Song Bin was found dead in his office on the evening of April 28. According to Xinhua sources, Song suffered from depression and had hanged himself. He left a suicide note. The news was reported by overseas Chinese media and later by web portals in China.
Song had been working at the Anhui Xinhua Branch for many years and became the deputy director and editor-in-chief in 2009.
String of Suicides
In light of a string of recent suicides by Chinese officials, some China analysts have expressed skepticism about whether Song’s death was by suicide.
Hua Po, a political observer based in Beijing, told NTD Television that Song “may have been involved in some complicated issue” and was “silenced.”
The last official who died under unusual circumstances was Li Wufeng, deputy director of the State Council Information Office. He died March 24 after falling from a building.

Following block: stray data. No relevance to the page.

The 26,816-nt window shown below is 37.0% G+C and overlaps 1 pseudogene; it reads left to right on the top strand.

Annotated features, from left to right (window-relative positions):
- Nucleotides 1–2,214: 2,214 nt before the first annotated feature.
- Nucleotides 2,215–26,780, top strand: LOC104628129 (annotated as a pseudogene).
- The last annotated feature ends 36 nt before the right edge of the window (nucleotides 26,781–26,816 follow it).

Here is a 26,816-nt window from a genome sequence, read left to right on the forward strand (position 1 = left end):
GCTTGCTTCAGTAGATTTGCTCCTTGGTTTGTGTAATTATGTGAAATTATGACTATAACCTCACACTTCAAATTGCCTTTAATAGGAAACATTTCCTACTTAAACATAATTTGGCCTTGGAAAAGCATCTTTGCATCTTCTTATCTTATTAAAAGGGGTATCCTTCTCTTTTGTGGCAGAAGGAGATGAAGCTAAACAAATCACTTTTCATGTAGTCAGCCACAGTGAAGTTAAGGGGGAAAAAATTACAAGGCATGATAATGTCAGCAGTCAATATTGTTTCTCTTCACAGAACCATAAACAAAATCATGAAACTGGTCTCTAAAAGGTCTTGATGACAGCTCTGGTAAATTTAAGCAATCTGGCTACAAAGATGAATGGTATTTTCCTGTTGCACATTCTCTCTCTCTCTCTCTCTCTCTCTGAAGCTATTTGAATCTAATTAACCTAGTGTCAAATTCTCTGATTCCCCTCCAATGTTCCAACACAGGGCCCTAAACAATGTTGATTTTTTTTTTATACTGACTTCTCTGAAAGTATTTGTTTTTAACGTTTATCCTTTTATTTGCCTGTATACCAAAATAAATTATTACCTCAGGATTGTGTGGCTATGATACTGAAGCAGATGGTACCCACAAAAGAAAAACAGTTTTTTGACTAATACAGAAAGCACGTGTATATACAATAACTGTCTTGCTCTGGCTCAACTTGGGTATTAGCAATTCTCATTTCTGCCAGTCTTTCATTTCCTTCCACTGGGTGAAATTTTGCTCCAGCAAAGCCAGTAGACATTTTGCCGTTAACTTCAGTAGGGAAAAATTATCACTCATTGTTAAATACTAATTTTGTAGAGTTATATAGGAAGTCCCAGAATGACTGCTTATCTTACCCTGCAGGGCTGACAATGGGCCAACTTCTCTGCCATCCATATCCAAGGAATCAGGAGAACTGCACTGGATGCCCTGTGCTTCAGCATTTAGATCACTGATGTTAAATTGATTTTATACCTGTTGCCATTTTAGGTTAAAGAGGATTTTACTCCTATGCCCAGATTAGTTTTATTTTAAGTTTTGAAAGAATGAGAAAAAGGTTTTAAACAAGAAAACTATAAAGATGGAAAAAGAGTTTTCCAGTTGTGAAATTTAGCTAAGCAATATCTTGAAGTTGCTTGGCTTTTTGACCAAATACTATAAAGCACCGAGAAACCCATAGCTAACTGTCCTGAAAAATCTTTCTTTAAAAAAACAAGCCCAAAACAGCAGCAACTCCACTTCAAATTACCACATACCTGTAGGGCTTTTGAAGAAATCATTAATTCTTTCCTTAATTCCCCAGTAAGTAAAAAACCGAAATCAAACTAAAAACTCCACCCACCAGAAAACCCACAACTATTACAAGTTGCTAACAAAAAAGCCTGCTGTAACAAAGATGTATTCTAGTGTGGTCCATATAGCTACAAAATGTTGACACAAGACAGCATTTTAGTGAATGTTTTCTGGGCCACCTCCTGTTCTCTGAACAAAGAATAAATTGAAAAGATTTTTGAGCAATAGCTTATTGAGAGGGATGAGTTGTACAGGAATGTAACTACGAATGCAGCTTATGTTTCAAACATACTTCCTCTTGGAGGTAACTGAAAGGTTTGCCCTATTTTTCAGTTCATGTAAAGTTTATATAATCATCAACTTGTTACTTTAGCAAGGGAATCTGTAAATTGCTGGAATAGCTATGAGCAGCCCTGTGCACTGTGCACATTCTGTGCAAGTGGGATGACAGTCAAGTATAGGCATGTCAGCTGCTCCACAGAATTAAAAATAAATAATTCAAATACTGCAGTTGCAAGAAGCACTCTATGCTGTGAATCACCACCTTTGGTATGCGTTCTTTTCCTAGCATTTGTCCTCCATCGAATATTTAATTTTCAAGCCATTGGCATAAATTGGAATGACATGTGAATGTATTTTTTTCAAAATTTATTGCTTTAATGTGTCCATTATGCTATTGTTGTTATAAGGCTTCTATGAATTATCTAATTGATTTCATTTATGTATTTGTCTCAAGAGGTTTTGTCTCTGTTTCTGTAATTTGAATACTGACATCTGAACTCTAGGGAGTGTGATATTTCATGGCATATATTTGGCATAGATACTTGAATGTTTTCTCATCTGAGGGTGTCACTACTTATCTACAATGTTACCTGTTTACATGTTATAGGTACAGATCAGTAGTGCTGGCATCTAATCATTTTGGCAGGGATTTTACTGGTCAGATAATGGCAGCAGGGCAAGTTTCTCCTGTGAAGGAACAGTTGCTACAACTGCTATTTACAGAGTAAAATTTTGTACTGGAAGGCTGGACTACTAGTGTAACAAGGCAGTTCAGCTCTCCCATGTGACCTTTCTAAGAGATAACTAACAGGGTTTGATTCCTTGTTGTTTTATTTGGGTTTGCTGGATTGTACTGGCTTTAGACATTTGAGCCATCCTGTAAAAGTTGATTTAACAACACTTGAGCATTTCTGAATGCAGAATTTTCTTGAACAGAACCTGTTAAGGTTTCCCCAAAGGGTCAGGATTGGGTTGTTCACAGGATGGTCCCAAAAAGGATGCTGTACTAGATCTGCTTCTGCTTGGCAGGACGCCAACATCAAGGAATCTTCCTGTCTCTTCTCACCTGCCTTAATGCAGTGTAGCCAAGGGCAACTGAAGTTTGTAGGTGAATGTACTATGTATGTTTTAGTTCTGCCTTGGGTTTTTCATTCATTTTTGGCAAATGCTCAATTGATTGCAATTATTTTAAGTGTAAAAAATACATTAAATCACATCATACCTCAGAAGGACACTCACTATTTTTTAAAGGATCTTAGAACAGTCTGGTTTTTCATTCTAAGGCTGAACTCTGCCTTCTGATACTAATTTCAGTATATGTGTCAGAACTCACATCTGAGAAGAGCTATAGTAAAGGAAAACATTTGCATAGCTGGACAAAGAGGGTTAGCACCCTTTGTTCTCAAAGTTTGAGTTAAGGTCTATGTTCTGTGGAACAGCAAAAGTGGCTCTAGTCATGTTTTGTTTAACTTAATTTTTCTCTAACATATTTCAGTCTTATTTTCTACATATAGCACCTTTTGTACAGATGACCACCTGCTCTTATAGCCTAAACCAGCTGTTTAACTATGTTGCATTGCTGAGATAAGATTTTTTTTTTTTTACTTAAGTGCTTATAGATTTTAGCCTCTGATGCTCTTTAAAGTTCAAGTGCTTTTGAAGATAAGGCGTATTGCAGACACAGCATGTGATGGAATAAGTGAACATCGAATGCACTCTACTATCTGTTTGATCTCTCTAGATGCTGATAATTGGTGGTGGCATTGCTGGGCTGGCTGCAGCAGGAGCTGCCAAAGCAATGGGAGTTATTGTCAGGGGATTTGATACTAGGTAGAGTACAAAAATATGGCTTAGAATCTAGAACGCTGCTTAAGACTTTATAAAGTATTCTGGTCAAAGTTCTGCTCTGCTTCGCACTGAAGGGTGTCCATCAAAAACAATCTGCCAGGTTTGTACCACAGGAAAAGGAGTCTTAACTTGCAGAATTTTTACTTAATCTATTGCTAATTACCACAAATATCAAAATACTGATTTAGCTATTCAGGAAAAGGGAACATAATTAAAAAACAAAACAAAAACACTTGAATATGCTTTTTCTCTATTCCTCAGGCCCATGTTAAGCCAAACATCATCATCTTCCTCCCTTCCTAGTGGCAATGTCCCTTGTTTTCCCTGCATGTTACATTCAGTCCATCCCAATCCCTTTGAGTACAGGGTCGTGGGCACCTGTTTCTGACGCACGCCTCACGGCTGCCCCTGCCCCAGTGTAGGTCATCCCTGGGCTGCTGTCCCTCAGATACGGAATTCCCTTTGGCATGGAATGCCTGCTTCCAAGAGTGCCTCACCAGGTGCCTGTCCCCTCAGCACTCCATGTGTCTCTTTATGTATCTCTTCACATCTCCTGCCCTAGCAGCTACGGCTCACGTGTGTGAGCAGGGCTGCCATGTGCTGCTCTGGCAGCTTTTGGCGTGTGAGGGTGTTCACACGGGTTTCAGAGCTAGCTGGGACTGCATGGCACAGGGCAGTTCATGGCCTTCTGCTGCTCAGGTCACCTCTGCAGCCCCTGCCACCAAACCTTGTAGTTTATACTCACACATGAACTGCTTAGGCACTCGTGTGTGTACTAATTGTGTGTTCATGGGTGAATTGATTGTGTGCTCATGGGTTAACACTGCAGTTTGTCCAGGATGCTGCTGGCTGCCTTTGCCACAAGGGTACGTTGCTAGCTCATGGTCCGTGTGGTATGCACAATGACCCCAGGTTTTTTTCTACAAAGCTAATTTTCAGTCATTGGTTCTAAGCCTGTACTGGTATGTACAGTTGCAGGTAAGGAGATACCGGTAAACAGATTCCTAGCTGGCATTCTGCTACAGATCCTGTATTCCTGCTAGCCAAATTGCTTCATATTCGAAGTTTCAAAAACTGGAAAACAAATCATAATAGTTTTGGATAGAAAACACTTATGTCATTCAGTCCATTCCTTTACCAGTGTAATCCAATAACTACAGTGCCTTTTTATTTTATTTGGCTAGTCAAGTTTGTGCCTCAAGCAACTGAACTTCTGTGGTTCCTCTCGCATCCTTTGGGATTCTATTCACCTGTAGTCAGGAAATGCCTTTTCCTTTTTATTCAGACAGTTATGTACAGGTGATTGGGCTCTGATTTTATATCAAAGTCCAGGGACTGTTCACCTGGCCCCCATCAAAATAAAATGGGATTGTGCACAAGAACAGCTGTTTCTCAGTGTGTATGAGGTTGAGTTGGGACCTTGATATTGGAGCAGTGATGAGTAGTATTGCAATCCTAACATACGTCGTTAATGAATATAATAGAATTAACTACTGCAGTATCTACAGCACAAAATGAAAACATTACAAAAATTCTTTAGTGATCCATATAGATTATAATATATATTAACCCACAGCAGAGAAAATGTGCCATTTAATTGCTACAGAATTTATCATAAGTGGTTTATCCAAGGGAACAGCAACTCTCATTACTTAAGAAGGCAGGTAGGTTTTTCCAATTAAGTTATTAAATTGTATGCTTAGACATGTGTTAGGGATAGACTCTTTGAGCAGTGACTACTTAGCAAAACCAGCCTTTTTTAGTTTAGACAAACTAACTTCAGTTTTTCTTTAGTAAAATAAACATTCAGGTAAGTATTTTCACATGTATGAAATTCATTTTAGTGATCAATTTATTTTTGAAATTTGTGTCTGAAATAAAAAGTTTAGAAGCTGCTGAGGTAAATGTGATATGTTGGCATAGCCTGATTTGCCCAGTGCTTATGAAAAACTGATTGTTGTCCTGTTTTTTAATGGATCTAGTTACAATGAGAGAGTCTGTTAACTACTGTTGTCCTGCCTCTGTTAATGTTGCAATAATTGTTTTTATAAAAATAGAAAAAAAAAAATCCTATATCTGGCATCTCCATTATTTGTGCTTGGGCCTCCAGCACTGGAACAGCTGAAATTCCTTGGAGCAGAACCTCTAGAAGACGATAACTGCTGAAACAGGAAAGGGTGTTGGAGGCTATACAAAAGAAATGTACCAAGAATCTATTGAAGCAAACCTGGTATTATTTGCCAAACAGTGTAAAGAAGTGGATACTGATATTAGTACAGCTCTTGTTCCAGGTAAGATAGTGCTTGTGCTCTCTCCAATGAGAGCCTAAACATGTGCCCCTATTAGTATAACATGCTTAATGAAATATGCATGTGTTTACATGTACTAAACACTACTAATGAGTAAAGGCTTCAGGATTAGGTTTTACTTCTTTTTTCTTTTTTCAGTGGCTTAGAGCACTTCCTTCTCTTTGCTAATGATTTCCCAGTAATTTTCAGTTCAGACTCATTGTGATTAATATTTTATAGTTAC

Subsequently, three officials of China Publishing Group were sacked. Shen Weichen, deputy minister of propaganda was investigated on April 12. Gao Jianyun, deputy director of the Foreign Propaganda Office, was detained and interrogated on April 18.
A number of other Anhui officials have also been detained for interrogation recently, including Jiang Shan, the Chuzhou Municipal Committee secretary.
NTD cited unnamed sources who suggested that Song Bin’s death may be related to the investigation of former Anhui Provincial Party Committee propaganda minister, Zang Shikai.
Prior to November 2011, Zang Shikai had been a Standing Committee member in Anhui, and the minister of Anhui Provincial Propaganda Department. After that, he became the deputy director of the Standing Committee of Anhui National People’s Congress. Analysts speculate that Zang Shikai will soon be investigated, NTD said.
Wang Beiji, a current affairs commentator, told NTD that with several propaganda officials being investigated or dying mysteriously, it is likely that the Party is now targeting the propaganda system in its anti-corruption campaign, purging officials considered politically unreliable, or actually corrupt.
*Image of “Xinhua website” via Shutterstock